The axe remains delicately poised above boxing and weightlifting following the International Olympic Committee (IOC) Executive Board meeting in Lausanne earlier this week. And the IOC are completely right to keep it there.
My surprise was that both sports were seemingly surprised that it remains there.
Both boxing and weightlifting’s situations are comparable and severe, although the latter’s is far more specific around the topic of anti-doping.
The Olympic axe, although the nuclear option. really the only weapon the IOC have to get International Federations to bend to their will.
The fear is that putting it to one side could result in organisations sliding back into complacency.
The threat has been like an electric jolt to the International Weightlifting Federation (IWF) who have since, admirably, set about trying to tackle the doping problem that has plagued the sport for decades.
Nine countries are currently serving one year bans from the sport, while quota places for the 2020 Olympic Games in Tokyo were restricted against countries that have consistently produced the largest number of positive tests.
Along with the extreme measures, educational seminars have become a regular occurrence and recently the IWF announced a partnership with the United States Anti-Doping Agency and USA Weightlifting to develop online anti-doping education which would become mandatory.
While these are welcome efforts, consideration does need to be given to where the sport has come from. In the past two years with have had announcements that there were 24 positive tests in weightlifting at the 2015 World Championships, along with 49 in the re-testing of samples from the 2008 and 2012 Olympic Games in Beijing and London.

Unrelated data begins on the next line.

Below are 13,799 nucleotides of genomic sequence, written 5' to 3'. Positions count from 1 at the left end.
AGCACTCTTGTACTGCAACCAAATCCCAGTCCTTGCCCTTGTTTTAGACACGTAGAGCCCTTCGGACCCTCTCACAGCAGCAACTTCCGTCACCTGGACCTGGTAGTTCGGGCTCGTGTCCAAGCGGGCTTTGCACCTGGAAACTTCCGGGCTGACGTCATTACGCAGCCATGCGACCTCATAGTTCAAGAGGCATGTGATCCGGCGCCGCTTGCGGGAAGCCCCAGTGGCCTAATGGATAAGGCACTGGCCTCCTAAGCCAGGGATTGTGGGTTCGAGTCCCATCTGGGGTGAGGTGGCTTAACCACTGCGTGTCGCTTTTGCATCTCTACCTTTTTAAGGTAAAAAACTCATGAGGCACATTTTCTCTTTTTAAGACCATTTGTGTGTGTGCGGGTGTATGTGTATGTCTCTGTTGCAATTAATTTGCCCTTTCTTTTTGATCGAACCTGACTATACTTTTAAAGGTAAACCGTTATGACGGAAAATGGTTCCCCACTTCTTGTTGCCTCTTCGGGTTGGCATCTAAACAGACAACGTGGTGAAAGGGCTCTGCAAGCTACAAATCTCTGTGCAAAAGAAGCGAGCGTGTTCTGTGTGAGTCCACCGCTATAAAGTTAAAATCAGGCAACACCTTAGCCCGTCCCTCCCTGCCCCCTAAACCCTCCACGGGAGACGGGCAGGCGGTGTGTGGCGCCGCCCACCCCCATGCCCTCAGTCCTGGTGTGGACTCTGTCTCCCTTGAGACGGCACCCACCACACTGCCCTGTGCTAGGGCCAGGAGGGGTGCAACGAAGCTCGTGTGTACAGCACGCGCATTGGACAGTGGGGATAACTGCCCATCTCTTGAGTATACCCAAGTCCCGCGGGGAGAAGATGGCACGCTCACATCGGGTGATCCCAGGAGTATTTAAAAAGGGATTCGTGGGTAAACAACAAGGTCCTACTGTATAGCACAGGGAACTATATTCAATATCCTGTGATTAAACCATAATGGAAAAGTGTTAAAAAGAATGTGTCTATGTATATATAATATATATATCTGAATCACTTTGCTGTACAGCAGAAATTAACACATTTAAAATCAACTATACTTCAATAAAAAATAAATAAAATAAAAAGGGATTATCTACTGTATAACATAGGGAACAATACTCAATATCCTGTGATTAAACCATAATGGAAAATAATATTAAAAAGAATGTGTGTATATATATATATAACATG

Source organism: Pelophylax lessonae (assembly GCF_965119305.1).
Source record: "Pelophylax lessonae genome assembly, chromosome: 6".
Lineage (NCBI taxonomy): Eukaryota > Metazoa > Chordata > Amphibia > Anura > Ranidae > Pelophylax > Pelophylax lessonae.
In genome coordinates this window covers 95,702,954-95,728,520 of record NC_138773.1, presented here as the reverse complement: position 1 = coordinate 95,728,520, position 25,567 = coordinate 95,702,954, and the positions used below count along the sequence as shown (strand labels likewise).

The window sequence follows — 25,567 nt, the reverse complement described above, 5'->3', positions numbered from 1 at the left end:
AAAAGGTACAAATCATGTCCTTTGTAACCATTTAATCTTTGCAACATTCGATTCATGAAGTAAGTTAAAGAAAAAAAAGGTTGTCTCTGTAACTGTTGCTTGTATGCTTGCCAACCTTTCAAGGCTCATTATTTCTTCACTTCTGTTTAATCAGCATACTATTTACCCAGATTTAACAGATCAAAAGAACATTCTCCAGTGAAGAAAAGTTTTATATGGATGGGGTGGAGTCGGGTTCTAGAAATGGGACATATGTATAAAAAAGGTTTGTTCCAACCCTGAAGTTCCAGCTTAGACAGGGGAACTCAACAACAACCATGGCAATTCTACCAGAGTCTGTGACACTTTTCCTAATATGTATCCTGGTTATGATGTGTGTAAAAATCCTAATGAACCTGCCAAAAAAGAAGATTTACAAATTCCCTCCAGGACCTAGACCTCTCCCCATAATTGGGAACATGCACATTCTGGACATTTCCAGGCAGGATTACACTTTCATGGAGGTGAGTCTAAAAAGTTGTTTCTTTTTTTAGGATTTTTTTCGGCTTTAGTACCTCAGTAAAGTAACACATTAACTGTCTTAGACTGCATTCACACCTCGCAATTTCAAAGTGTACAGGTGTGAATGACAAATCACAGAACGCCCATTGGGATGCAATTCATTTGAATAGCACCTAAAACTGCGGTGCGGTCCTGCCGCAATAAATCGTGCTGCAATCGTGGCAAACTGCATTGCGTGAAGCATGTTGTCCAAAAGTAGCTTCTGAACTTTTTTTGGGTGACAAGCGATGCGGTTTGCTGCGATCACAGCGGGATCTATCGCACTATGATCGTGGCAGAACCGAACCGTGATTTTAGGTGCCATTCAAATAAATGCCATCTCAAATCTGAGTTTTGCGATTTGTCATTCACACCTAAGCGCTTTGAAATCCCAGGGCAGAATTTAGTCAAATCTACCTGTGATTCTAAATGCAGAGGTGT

It makes for painful reading, particularly when you consider a ninth place finisher in an event at London 2012 eventually rose to third place after seven failures in his division. Only then to be sent home himself from Rio 2016.
The sport clearly has made progress in attempting to put measures into place, highlighted by becoming complaint with the World Anti-Doping Agency (WADA) in March.
The theory looks excellent, but at this stage we really have no indication as to whether the measures are having an impact in bringing about a cultural change.
I do think there are questions over whether countries receiving possible bans for a set number of positive tests could encourage cover-ups in countries, particularly where a National Olympic Committee is acting as a National Anti-doping Organisation. The IWF do seem to have moved some way toward tackling this by warning athletes must take part in six of their events from 2018 to 2020 to ensure they have the right scrutiny of testing.
Much like cycling in the 1990s and a good part of the 2000s, you sense there will be many more positive tests and pain as part of a long-term path.